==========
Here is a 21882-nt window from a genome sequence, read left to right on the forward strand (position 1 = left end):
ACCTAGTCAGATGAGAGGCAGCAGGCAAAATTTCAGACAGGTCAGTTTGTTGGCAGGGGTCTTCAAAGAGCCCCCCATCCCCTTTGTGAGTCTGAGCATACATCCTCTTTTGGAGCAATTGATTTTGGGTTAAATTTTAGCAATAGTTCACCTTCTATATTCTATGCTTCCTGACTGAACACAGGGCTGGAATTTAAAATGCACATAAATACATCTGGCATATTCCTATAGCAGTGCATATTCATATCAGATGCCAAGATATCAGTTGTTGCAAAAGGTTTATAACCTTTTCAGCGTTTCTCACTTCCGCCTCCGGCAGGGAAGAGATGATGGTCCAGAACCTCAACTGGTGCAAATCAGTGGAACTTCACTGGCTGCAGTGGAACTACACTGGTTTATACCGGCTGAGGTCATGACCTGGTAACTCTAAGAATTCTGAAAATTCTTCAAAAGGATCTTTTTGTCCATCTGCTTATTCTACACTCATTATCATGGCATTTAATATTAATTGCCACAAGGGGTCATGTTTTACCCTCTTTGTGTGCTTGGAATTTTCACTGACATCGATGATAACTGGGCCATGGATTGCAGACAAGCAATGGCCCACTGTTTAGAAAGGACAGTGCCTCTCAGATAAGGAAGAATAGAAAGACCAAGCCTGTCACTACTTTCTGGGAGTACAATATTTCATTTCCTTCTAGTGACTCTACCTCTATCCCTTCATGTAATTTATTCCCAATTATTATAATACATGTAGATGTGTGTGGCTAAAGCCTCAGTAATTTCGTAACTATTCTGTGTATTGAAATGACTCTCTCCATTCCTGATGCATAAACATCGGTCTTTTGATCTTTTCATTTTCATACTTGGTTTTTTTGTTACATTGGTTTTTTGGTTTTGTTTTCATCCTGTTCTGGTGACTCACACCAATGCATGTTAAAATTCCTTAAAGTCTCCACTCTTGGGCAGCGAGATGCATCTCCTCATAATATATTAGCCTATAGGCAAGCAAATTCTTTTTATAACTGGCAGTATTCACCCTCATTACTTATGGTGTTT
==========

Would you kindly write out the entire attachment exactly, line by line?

Here is a 21882-nt window from a genome sequence, read left to right on the forward strand (position 1 = left end):
ACCTAGTCAGATGAGAGGCAGCAGGCAAAATTTCAGACAGGTCAGTTTGTTGGCAGGGGTCTTCAAAGAGCCCCCCATCCCCTTTGTGAGTCTGAGCATACATCCTCTTTTGGAGCAATTGATTTTGGGTTAAATTTTAGCAATAGTTCACCTTCTATATTCTATGCTTCCTGACTGAACACAGGGCTGGAATTTAAAATGCACATAAATACATCTGGCATATTCCTATAGCAGTGCATATTCATATCAGATGCCAAGATATCAGTTGTTGCAAAAGGTTTATAACCTTTTCAGCGTTTCTCACTTCCGCCTCCGGCAGGGAAGAGATGATGGTCCAGAACCTCAACTGGTGCAAATCAGTGGAACTTCACTGGCTGCAGTGGAACTACACTGGTTTATACCGGCTGAGGTCATGACCTGGTAACTCTAAGAATTCTGAAAATTCTTCAAAAGGATCTTTTTGTCCATCTGCTTATTCTACACTCATTATCATGGCATTTAATATTAATTGCCACAAGGGGTCATGTTTTACCCTCTTTGTGTGCTTGGAATTTTCACTGACATCGATGATAACTGGGCCATGGATTGCAGACAAGCAATGGCCCACTGTTTAGAAAGGACAGTGCCTCTCAGATAAGGAAGAATAGAAAGACCAAGCCTGTCACTACTTTCTGGGAGTACAATATTTCATTTCCTTCTAGTGACTCTACCTCTATCCCTTCATGTAATTTATTCCCAATTATTATAATACATGTAGATGTGTGTGGCTAAAGCCTCAGTAATTTCGTAACTATTCTGTGTATTGAAATGACTCTCTCCATTCCTGATGCATAAACATCGGTCTTTTGATCTTTTCATTTTCATACTTGGTTTTTTTGTTACATTGGTTTTTTGGTTTTGTTTTCATCCTGTTCTGGTGACTCACACCAATGCATGTTAAAATTCCTTAAAGTCTCCACTCTTGGGCAGCGAGATGCATCTCCTCATAATATATTAGCCTATAGGCAAGCAAATTCTTTTTATAACTGGCAGTATTCACCCTCATTACTTATGGTGTTT